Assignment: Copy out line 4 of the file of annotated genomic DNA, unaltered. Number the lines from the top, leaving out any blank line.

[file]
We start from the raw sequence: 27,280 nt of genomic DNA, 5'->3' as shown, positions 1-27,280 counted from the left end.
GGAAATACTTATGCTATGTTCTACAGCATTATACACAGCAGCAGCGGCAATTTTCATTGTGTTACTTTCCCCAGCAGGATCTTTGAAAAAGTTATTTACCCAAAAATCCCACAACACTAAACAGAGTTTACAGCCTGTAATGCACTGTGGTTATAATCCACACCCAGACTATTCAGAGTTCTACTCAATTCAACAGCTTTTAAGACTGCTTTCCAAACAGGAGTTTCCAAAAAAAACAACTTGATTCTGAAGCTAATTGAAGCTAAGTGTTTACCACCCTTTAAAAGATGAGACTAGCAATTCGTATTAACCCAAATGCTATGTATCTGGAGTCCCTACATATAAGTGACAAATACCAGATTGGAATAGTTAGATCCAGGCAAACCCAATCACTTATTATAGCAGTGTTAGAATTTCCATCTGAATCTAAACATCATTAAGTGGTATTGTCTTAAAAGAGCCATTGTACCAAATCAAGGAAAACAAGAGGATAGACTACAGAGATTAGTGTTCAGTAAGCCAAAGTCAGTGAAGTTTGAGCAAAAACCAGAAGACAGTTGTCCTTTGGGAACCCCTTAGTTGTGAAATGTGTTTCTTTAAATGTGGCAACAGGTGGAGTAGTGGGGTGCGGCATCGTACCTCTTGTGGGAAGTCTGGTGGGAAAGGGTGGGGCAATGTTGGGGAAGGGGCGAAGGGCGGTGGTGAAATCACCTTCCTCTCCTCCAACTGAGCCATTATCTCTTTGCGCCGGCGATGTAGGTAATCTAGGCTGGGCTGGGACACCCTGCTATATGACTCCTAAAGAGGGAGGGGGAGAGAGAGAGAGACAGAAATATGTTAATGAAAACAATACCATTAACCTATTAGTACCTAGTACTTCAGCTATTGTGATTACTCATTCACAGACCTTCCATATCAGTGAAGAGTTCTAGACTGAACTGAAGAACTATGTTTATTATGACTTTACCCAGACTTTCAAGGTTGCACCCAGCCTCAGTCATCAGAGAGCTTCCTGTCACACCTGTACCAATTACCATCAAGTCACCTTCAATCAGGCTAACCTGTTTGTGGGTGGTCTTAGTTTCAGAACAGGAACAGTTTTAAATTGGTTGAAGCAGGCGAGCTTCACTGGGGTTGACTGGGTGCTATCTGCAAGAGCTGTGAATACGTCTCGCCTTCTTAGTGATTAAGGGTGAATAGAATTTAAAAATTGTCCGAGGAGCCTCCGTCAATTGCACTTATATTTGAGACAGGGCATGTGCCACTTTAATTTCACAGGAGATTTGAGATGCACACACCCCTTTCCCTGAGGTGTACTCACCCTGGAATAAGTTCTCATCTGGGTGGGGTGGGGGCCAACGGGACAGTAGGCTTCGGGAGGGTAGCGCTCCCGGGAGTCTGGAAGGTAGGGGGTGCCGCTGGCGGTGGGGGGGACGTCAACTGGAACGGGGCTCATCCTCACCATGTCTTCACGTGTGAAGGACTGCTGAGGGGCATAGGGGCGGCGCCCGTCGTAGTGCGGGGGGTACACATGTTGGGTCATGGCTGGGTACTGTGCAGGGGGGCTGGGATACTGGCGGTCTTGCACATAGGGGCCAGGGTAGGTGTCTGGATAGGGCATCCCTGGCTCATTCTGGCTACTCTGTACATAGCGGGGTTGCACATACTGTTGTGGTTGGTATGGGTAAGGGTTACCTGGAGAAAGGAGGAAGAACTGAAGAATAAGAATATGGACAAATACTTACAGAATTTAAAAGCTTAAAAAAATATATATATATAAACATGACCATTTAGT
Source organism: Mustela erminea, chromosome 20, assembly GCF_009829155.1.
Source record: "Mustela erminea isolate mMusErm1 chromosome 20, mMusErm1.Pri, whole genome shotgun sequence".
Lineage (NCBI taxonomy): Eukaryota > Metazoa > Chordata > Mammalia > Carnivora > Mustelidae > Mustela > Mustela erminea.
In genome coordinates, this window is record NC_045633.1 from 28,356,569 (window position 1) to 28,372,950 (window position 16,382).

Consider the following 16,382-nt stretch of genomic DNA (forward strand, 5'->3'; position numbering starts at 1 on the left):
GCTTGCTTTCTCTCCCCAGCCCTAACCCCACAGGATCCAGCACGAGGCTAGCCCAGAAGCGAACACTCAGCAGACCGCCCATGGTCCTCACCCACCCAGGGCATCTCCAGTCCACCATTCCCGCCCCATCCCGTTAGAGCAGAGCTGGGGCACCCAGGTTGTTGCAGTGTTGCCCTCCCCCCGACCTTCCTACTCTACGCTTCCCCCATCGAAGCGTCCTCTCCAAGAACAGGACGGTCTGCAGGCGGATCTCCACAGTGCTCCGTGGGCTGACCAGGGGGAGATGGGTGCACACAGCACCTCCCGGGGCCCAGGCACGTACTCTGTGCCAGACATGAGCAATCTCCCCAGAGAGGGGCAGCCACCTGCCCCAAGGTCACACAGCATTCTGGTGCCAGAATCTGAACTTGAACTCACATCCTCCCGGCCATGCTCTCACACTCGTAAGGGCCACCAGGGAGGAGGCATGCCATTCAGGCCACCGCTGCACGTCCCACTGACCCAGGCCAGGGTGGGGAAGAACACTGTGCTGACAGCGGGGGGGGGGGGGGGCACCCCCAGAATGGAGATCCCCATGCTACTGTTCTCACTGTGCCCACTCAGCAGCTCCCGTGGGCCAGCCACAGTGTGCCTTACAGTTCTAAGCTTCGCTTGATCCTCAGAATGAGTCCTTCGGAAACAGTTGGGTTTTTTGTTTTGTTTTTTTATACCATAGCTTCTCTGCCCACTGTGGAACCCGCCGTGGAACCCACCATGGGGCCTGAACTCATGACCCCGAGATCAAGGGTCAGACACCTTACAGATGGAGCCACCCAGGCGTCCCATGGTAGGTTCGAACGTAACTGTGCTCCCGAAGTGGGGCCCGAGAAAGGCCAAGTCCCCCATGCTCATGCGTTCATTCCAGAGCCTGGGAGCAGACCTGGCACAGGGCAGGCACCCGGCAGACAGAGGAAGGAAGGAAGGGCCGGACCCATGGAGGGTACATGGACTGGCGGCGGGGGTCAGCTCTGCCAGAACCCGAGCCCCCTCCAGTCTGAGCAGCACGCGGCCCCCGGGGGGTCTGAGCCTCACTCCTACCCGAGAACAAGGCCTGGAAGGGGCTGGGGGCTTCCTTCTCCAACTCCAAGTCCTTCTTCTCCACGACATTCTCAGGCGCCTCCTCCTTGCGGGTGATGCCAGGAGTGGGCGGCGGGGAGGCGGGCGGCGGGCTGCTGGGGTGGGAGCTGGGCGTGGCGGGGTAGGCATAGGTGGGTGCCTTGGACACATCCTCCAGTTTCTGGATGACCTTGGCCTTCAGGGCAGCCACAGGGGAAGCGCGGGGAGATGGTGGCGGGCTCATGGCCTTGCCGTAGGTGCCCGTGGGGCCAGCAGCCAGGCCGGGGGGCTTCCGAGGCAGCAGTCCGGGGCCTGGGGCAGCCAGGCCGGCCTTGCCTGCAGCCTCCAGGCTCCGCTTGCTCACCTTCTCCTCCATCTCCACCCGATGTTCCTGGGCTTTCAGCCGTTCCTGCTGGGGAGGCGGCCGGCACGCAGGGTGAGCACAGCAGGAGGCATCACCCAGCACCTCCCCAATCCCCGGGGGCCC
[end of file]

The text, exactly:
Source record: "Mustela erminea isolate mMusErm1 chromosome 20, mMusErm1.Pri, whole genome shotgun sequence".